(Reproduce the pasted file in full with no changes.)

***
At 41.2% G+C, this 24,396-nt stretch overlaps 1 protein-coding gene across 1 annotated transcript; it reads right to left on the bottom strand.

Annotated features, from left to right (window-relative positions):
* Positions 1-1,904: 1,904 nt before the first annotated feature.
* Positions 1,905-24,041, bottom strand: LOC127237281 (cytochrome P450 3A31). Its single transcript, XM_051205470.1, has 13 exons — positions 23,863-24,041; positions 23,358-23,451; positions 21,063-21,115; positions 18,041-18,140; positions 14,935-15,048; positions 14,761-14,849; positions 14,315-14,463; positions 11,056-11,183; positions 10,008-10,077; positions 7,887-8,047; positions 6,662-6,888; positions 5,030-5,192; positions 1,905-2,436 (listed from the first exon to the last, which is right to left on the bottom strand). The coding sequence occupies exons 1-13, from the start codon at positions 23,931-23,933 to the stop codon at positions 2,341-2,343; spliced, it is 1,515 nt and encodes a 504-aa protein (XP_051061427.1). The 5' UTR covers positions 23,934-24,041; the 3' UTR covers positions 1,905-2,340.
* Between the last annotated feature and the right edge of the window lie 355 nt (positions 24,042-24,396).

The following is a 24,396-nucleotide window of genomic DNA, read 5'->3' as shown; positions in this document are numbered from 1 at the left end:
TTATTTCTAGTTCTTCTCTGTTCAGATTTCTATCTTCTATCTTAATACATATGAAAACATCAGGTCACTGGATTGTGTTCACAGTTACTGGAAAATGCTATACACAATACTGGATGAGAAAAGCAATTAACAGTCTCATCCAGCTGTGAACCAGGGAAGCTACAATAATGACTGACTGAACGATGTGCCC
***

At 41.2% G+C, this 24,396-nt stretch overlaps 1 protein-coding gene across 1 annotated transcript; it reads right to left on the bottom strand.

Annotated features, from left to right (window-relative positions):
* Positions 1-1,904: 1,904 nt before the first annotated feature.
* Positions 1,905-24,041, bottom strand: LOC127237281 (cytochrome P450 3A31). Its single transcript, XM_051205470.1, has 13 exons — positions 23,863-24,041; positions 23,358-23,451; positions 21,063-21,115; positions 18,041-18,140; positions 14,935-15,048; positions 14,761-14,849; positions 14,315-14,463; positions 11,056-11,183; positions 10,008-10,077; positions 7,887-8,047; positions 6,662-6,888; positions 5,030-5,192; positions 1,905-2,436 (listed from the first exon to the last, which is right to left on the bottom strand). The coding sequence occupies exons 1-13, from the start codon at positions 23,931-23,933 to the stop codon at positions 2,341-2,343; spliced, it is 1,515 nt and encodes a 504-aa protein (XP_051061427.1). The 5' UTR covers positions 23,934-24,041; the 3' UTR covers positions 1,905-2,340.
* Between the last annotated feature and the right edge of the window lie 355 nt (positions 24,042-24,396).

The following is a 24,396-nucleotide window of genomic DNA, read 5'->3' as shown; positions in this document are numbered from 1 at the left end:
TTATTTCTAGTTCTTCTCTGTTCAGATTTCTATCTTCTATCTTAATACATATGAAAACATCAGGTCACTGGATTGTGTTCACAGTTACTGGAAAATGCTATACACAATACTGGATGAGAAAAGCAATTAACAGTCTCATCCAGCTGTGAACCAGGGAAGCTACAATAATGACTGACTGAACGATGTGCCC